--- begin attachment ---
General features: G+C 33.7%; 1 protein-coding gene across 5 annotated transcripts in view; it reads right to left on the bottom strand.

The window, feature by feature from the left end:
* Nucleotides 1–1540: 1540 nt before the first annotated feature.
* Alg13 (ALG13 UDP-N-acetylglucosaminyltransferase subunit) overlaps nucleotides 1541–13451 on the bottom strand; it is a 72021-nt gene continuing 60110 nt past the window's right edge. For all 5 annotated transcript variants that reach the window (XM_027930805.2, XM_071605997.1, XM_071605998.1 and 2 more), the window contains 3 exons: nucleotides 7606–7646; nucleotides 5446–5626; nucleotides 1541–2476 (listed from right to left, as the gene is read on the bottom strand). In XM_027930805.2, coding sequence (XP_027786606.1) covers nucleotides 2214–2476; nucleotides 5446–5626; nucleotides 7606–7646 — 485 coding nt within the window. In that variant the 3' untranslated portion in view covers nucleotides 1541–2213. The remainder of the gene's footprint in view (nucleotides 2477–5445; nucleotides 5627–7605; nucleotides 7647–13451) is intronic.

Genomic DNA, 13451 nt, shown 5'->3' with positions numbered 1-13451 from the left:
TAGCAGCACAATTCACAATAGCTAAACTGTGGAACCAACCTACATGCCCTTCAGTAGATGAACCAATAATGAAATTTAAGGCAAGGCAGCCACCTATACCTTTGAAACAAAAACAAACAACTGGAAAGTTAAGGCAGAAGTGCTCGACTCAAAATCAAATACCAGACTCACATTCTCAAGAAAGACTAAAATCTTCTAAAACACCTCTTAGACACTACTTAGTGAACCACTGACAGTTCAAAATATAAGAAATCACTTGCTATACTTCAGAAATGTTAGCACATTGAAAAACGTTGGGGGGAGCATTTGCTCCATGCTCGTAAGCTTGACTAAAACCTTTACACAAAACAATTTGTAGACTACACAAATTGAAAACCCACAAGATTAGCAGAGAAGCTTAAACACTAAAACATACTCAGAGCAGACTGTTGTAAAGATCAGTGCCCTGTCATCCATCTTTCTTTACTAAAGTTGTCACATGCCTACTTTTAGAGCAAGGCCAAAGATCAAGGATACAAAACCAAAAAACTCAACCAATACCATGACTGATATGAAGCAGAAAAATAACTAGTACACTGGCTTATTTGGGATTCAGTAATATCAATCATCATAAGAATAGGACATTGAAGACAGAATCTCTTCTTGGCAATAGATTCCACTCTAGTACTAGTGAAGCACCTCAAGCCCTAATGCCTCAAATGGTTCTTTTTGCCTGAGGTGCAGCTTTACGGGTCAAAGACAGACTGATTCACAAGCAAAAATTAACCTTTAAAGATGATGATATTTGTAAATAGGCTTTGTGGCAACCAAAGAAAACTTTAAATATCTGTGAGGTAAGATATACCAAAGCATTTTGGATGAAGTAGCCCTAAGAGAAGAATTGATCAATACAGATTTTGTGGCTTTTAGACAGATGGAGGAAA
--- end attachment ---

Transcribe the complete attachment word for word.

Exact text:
General features: G+C 33.7%; 1 protein-coding gene across 5 annotated transcripts in view; it reads right to left on the bottom strand.

The window, feature by feature from the left end:
* Nucleotides 1–1540: 1540 nt before the first annotated feature.
* Alg13 (ALG13 UDP-N-acetylglucosaminyltransferase subunit) overlaps nucleotides 1541–13451 on the bottom strand; it is a 72021-nt gene continuing 60110 nt past the window's right edge. For all 5 annotated transcript variants that reach the window (XM_027930805.2, XM_071605997.1, XM_071605998.1 and 2 more), the window contains 3 exons: nucleotides 7606–7646; nucleotides 5446–5626; nucleotides 1541–2476 (listed from right to left, as the gene is read on the bottom strand). In XM_027930805.2, coding sequence (XP_027786606.1) covers nucleotides 2214–2476; nucleotides 5446–5626; nucleotides 7606–7646 — 485 coding nt within the window. In that variant the 3' untranslated portion in view covers nucleotides 1541–2213. The remainder of the gene's footprint in view (nucleotides 2477–5445; nucleotides 5627–7605; nucleotides 7647–13451) is intronic.

Genomic DNA, 13451 nt, shown 5'->3' with positions numbered 1-13451 from the left:
TAGCAGCACAATTCACAATAGCTAAACTGTGGAACCAACCTACATGCCCTTCAGTAGATGAACCAATAATGAAATTTAAGGCAAGGCAGCCACCTATACCTTTGAAACAAAAACAAACAACTGGAAAGTTAAGGCAGAAGTGCTCGACTCAAAATCAAATACCAGACTCACATTCTCAAGAAAGACTAAAATCTTCTAAAACACCTCTTAGACACTACTTAGTGAACCACTGACAGTTCAAAATATAAGAAATCACTTGCTATACTTCAGAAATGTTAGCACATTGAAAAACGTTGGGGGGAGCATTTGCTCCATGCTCGTAAGCTTGACTAAAACCTTTACACAAAACAATTTGTAGACTACACAAATTGAAAACCCACAAGATTAGCAGAGAAGCTTAAACACTAAAACATACTCAGAGCAGACTGTTGTAAAGATCAGTGCCCTGTCATCCATCTTTCTTTACTAAAGTTGTCACATGCCTACTTTTAGAGCAAGGCCAAAGATCAAGGATACAAAACCAAAAAACTCAACCAATACCATGACTGATATGAAGCAGAAAAATAACTAGTACACTGGCTTATTTGGGATTCAGTAATATCAATCATCATAAGAATAGGACATTGAAGACAGAATCTCTTCTTGGCAATAGATTCCACTCTAGTACTAGTGAAGCACCTCAAGCCCTAATGCCTCAAATGGTTCTTTTTGCCTGAGGTGCAGCTTTACGGGTCAAAGACAGACTGATTCACAAGCAAAAATTAACCTTTAAAGATGATGATATTTGTAAATAGGCTTTGTGGCAACCAAAGAAAACTTTAAATATCTGTGAGGTAAGATATACCAAAGCATTTTGGATGAAGTAGCCCTAAGAGAAGAATTGATCAATACAGATTTTGTGGCTTTTAGACAGATGGAGGAAA